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LCC names Dick Peters 2019 Alumnus of the Year

Dick Peters honored as LCC's 2019 Alumnus of the Year

Richard "Dick" Peters

Lower Columbia College officials Tuesday selected Richard “Dick” Peters, a former manager of the Weyerhaeuser Co.’s Longview mill and long-time community volunteer, as its 2019 Alumnus of the Year.

“He has been an amazing supporter of LCC throughout the years. His advocacy and passion for vocational programs offer valuable insights,” LCC President Chris Bailey said of Peters in a prepared statement Tuesday. “His longstanding support of the local community and LCC truly makes a difference.”

Peters, a 1950 R.A. Long High School graduate, attended LCC from 1950 to 1953. While attending the college, he drove a bus for the Longview School District, worked in a local mechanic shop and helped on his family’s dairy farm, according to an LCC press release.

After graduating from LCC, Peters continued his education at the University of Washington. He earned a degree in forestry in 1956.

From 1957 to 1958, Peters served in the U.S. Army with the 558th Missile Battalion in Europe, while also serving as a German translator and a wrestling coach, the release says. His company commander once joked that he was not sure whether Peters “works harder at working or plays harder at playing,” which lends itself to Peters’ life motto: work hard, play hard.

Peters worked for 33 years on the product side of forestry, including a 12-year stint as manager for the Longview Weyerhaeuser mill.

Peters also officiated high school and college wresting and football and served as a community volunteer with the Citizen Vocational Advisory Committee for Cowlitz County, Cowlitz Farm Forestry Association, R.A. Long Hall of Fame Committee, Cowlitz County Rural Library, Cowlitz County Septic System Advisory Committee and Lower Columbia College Feasibility Study.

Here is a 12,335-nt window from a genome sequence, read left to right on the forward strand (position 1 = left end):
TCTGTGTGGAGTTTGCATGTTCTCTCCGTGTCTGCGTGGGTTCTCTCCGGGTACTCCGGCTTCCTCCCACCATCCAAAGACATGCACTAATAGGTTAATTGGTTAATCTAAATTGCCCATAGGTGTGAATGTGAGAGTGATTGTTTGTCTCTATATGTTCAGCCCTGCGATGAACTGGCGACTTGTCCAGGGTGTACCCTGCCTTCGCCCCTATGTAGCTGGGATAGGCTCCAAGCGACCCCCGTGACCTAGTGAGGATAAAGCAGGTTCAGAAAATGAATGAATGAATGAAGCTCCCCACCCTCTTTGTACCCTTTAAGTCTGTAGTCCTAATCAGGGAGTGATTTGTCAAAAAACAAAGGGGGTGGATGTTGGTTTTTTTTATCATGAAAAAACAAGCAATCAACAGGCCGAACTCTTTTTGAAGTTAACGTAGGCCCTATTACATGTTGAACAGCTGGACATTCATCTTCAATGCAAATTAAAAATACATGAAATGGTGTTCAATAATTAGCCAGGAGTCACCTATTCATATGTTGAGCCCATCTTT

Peters and his wife, Judi, have supported LCC for more than 20 years and actively attend LCC events, the release says. They established the Dick and Judi Peters Vocational Scholarship, and they also contribute to several of LCC’s other vocational and scholarship programs. They currently live west of Longview and continue to be involved with tree farming in Peters’ retirement, the release says.

Peters said vocational careers are important because vocational skills translate into business skills, providing a basic, foundational understanding of the mechanics of running a successful organization.

“With skills, anyone can do it (vocational trades). You just have to have the desire and work ethic to go with it,” Peters said in a prepared statement.

LCC will formally honor Peters as its Alumnus of the Year at this year’s LCC Foundation Horns & Halos Gala on Sept. 28.


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According to NW Labor Press, International Longshore and Warehouse Union Local 21 filed a petition asking the National Labor Relations Board to hold an election for about 160 papermakers at the mill. There are also efforts underway to organize roughly 220 other workers at the mill who work in maintenance, warehouse, fiberline and flexpool.

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